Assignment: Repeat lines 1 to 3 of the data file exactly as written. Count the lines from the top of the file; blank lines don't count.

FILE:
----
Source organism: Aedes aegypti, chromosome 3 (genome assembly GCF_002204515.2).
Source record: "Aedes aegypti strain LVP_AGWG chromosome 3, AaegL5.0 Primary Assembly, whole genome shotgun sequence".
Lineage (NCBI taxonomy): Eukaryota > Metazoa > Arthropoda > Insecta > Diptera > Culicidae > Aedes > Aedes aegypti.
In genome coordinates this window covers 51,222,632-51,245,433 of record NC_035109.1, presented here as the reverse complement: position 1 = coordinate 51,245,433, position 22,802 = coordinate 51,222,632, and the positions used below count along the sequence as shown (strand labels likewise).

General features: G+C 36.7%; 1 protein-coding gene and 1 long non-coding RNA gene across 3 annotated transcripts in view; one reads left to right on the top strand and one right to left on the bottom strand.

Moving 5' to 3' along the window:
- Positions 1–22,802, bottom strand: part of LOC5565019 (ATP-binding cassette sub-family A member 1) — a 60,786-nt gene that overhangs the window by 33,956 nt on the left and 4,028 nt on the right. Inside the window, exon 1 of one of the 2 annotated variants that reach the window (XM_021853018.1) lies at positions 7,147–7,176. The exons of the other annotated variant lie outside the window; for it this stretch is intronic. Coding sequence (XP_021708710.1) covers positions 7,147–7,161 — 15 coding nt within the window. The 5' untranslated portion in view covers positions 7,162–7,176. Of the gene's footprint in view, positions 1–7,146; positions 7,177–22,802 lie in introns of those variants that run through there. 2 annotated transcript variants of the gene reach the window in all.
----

Source organism: Aedes aegypti, chromosome 3 (genome assembly GCF_002204515.2).
Source record: "Aedes aegypti strain LVP_AGWG chromosome 3, AaegL5.0 Primary Assembly, whole genome shotgun sequence".
Lineage (NCBI taxonomy): Eukaryota > Metazoa > Arthropoda > Insecta > Diptera > Culicidae > Aedes > Aedes aegypti.